HISTORY DETECTIVES episodes will be available for viewing the day after broadcast on the PBS Video Portal and the PBS mobile apps for iPad and iPhone.
On the HISTORY DETECTIVES website at http://pbs.org/historydetectives view past HISTORY DETECTIVES episodes; make history come alive for students with materials for educators; and learn how to conduct your own HISTORY DETECTIVES investigation. “Like” HISTORY DETECTIVES on Facebook at and follow the detectives on Twitter.
Funding for HISTORY DETECTIVES is provided by the Corporation for Public Broadcasting, Public Television Viewers and PBS.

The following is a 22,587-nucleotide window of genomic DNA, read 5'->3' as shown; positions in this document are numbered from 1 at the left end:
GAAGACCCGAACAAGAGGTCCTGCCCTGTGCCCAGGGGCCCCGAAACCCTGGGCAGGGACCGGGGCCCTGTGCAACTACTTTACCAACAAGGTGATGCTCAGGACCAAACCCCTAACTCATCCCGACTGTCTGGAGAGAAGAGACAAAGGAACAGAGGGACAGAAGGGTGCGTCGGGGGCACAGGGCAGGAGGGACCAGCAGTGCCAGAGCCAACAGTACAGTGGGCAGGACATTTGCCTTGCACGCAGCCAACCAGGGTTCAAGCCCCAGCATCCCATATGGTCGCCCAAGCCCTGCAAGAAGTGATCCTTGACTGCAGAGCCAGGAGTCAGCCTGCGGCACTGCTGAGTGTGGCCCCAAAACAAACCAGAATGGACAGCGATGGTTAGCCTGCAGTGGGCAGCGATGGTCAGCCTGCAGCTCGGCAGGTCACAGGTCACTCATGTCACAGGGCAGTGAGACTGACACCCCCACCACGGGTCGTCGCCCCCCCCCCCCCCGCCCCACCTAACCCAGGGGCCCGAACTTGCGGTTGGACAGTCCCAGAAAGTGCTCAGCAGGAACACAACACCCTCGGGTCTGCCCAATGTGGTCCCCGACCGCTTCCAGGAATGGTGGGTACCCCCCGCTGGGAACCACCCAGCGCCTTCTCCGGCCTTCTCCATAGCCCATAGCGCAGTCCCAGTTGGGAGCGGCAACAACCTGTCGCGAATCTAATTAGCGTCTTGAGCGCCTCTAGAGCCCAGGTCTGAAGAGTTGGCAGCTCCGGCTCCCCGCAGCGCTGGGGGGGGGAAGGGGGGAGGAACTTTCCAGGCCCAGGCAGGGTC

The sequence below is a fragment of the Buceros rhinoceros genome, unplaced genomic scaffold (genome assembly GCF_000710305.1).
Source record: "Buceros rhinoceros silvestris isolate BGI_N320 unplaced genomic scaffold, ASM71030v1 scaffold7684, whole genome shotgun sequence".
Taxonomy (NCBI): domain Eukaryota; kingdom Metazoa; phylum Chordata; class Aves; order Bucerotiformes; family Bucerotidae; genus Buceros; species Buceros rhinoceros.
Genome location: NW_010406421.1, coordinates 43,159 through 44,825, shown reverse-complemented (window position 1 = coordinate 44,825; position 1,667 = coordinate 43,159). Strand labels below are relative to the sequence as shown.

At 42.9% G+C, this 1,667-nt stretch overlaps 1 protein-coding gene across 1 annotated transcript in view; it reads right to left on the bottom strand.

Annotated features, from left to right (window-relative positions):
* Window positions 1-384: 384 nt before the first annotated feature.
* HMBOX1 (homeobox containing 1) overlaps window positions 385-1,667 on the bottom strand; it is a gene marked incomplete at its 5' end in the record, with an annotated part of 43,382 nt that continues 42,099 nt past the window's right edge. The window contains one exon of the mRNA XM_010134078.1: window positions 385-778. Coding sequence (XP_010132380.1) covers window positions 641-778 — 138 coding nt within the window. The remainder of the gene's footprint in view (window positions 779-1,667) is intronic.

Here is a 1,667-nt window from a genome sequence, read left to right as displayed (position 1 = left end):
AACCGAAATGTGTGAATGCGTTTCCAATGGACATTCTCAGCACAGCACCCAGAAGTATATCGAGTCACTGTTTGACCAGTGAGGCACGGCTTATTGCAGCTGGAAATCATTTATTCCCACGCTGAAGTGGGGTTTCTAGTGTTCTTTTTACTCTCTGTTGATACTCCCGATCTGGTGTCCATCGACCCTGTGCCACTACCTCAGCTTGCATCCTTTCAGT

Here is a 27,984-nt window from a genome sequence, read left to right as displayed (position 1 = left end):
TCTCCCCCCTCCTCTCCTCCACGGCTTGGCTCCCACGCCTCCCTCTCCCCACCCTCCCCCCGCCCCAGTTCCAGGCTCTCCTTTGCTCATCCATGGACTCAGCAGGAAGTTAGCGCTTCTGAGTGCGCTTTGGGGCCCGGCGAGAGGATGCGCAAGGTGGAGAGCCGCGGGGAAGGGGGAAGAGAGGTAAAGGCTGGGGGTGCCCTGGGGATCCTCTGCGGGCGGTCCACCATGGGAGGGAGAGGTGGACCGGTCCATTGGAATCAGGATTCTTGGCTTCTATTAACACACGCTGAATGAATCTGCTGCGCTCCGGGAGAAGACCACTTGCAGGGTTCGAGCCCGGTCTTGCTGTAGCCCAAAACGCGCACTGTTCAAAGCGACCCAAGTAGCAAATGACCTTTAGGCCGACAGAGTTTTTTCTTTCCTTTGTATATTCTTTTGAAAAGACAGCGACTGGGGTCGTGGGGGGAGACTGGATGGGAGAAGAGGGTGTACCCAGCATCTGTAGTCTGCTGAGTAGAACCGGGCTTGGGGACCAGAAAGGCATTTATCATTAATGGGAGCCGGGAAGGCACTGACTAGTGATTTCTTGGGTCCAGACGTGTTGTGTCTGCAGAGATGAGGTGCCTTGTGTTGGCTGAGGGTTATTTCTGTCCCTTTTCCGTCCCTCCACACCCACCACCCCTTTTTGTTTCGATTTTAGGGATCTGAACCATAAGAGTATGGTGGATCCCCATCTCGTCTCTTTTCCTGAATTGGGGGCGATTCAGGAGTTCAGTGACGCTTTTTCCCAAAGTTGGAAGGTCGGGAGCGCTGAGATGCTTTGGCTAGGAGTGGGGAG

PBS with its nearly 360 member stations offers all Americans the opportunity to explore new ideas and new worlds through television and online content. Each month, PBS reaches nearly 123 million people through television and more than 21 million people online, inviting them to experience the worlds of science, history, nature and public affairs; to hear diverse viewpoints; and to take front-row seats to world-class drama and performances. PBS’ broad array of programs has been consistently honored by the industry’s most coveted award competitions. Teachers of children from pre-K through 12th grade turn to PBS for digital content and services that help bring classroom lessons to life. PBS’ premier children’s TV programming and its website are parents’ and teachers’ most trusted partners in inspiring and nurturing curiosity and love of learning in children. More information about PBS is available at pbs.org, one of the leading dot-org websites on the Internet, or by following PBS on Twitter, Facebook, or through our apps for mobile devices.